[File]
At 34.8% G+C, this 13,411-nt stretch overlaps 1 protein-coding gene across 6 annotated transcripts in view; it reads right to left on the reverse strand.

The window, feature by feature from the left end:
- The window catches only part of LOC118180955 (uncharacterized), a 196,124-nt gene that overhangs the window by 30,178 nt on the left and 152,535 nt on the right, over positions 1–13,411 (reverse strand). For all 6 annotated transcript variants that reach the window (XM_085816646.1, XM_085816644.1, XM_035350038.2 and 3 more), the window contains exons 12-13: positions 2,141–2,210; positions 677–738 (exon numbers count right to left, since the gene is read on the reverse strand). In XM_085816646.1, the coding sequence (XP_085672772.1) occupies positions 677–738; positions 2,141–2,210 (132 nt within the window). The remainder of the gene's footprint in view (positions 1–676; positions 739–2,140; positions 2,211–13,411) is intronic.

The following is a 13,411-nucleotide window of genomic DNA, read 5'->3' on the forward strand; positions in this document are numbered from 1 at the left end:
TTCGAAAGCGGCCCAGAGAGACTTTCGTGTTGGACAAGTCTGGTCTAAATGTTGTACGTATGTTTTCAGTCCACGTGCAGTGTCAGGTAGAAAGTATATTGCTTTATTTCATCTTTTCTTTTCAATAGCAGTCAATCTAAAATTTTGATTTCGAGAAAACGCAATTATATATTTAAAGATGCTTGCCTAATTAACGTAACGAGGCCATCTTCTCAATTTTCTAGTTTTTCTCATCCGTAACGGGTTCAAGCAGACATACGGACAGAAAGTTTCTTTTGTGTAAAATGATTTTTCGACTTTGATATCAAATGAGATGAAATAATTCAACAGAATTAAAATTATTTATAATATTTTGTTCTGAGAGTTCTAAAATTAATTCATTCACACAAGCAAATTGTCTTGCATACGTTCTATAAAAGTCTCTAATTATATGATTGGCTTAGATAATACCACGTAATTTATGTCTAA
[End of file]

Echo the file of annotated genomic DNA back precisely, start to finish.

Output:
At 34.8% G+C, this 13,411-nt stretch overlaps 1 protein-coding gene across 6 annotated transcripts in view; it reads right to left on the reverse strand.

The window, feature by feature from the left end:
- The window catches only part of LOC118180955 (uncharacterized), a 196,124-nt gene that overhangs the window by 30,178 nt on the left and 152,535 nt on the right, over positions 1–13,411 (reverse strand). For all 6 annotated transcript variants that reach the window (XM_085816646.1, XM_085816644.1, XM_035350038.2 and 3 more), the window contains exons 12-13: positions 2,141–2,210; positions 677–738 (exon numbers count right to left, since the gene is read on the reverse strand). In XM_085816646.1, the coding sequence (XP_085672772.1) occupies positions 677–738; positions 2,141–2,210 (132 nt within the window). The remainder of the gene's footprint in view (positions 1–676; positions 739–2,140; positions 2,211–13,411) is intronic.

The following is a 13,411-nucleotide window of genomic DNA, read 5'->3' on the forward strand; positions in this document are numbered from 1 at the left end:
TTCGAAAGCGGCCCAGAGAGACTTTCGTGTTGGACAAGTCTGGTCTAAATGTTGTACGTATGTTTTCAGTCCACGTGCAGTGTCAGGTAGAAAGTATATTGCTTTATTTCATCTTTTCTTTTCAATAGCAGTCAATCTAAAATTTTGATTTCGAGAAAACGCAATTATATATTTAAAGATGCTTGCCTAATTAACGTAACGAGGCCATCTTCTCAATTTTCTAGTTTTTCTCATCCGTAACGGGTTCAAGCAGACATACGGACAGAAAGTTTCTTTTGTGTAAAATGATTTTTCGACTTTGATATCAAATGAGATGAAATAATTCAACAGAATTAAAATTATTTATAATATTTTGTTCTGAGAGTTCTAAAATTAATTCATTCACACAAGCAAATTGTCTTGCATACGTTCTATAAAAGTCTCTAATTATATGATTGGCTTAGATAATACCACGTAATTTATGTCTAA